The University of Oregon’s means of defense in this suit further demonstrates its disregard for students’ safety and the cultivation of an assault culture. Its use of the FERPA loophole to defend itself against the survivor highlights the school’s improper handling of sexual assaults on campus. In preparing its legal defense against the survivor, the university accessed her medical records previously filed at the student health center.
The obtained records in this case specifically pertain to a medical claim filed while the survivor received therapy through the counseling center. The students’ records are unrelated to the litigation she has launched against the school, yet were still delivered to a university attorney. Her claim of emotional distress, made under guaranteed confidentiality, will now be publicized in the ongoing lawsuit.
Though the school’s actions are protected by the FERPA exception, the policy itself is unethical and damaging. Not only does the exception violate the confidentiality students are promised in receiving medical care, but it also instills fear in survivors who seek to report instances of violence.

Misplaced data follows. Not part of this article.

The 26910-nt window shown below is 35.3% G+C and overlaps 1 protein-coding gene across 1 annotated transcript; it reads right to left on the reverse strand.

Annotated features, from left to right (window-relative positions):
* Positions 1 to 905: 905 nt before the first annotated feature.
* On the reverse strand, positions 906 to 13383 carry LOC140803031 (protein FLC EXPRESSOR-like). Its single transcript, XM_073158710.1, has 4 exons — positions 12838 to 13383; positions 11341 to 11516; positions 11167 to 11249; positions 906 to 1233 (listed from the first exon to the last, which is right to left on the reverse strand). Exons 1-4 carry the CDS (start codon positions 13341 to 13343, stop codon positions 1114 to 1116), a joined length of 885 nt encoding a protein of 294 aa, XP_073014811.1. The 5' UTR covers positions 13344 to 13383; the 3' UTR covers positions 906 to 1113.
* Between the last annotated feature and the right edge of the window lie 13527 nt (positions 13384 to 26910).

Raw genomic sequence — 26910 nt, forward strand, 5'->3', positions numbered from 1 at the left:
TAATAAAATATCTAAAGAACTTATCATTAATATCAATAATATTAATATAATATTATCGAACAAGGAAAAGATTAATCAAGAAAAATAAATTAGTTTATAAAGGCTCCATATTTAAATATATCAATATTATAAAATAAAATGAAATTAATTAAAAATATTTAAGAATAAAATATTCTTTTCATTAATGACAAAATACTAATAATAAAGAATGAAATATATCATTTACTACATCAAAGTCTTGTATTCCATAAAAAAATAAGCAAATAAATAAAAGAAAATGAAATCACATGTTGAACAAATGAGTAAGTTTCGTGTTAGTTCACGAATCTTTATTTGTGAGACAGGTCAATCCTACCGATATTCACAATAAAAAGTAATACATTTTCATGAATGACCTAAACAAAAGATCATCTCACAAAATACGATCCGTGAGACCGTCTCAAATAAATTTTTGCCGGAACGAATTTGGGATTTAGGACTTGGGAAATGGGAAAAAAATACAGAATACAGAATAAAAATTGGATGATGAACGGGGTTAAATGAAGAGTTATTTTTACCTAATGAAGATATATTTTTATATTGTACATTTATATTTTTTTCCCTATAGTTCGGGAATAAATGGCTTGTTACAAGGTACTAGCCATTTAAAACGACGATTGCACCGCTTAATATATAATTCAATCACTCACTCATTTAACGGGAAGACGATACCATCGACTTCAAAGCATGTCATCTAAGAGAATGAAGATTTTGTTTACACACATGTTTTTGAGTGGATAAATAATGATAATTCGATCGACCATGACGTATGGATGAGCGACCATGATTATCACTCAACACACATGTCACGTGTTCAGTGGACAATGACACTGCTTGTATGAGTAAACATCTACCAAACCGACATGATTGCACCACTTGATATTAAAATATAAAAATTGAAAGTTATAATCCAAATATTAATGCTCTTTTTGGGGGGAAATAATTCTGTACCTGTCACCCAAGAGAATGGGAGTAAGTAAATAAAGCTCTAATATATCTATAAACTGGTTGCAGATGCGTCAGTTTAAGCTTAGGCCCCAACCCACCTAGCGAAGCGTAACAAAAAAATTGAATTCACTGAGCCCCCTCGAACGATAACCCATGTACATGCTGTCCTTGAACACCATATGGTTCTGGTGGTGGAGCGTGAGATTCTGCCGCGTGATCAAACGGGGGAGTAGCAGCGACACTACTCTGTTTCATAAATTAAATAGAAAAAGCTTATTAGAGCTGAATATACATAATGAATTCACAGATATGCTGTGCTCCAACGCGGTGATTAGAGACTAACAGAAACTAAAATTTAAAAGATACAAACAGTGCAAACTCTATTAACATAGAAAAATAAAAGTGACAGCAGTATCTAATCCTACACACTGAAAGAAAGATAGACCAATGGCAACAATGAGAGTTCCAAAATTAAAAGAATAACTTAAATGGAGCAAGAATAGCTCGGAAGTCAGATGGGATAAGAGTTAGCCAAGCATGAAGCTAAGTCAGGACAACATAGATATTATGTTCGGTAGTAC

Actions taken by the university contribute to widespread stigmatization of mental illness. In obtaining the survivor’s claim of emotional distress as means for legal defense, the school suggests that her psychological state discredits the rape allegations made more than a year ago.
The policy exception that allowed for the student’s personal information to be accessed reflects an issue reaching beyond the University of Oregon. Seeing that colleges nationwide operate under FERPA, similar situations could exist at many of them. According to Emmons Senior Director Sara Semal, California privacy law supersedes FERPA and protects the privacy of college students within the state. However, hundreds of universities elsewhere promise confidential medical care through their health clinics while failing to educate students on situations in which their privacy could be compromised.
FERPA should eliminate this exception in order to improve the conditions for reporting instances of sexual violence at universities nationwide. Even the Department of Education called for a policy reevaluation in light of the University of Oregon’s actions. It released a statement rightfully urging universities to “respect the expectation of confidentiality that all Americans hold when talking to a counselor or therapist.”
In seeking counseling at university health clinics, students should feel that their schools have their best interests in mind. In reporting instances of sexual violence, the same expectation should be in place. But as the University of Oregon has proven in its current legal battle, there are institutions that do not value an open, unassuming dialogue on assault. Though Occidental has made significant progress in encouraging such dialogue on its own campus, the national climate surrounding sexual assault at educational institutions requires vast improvement.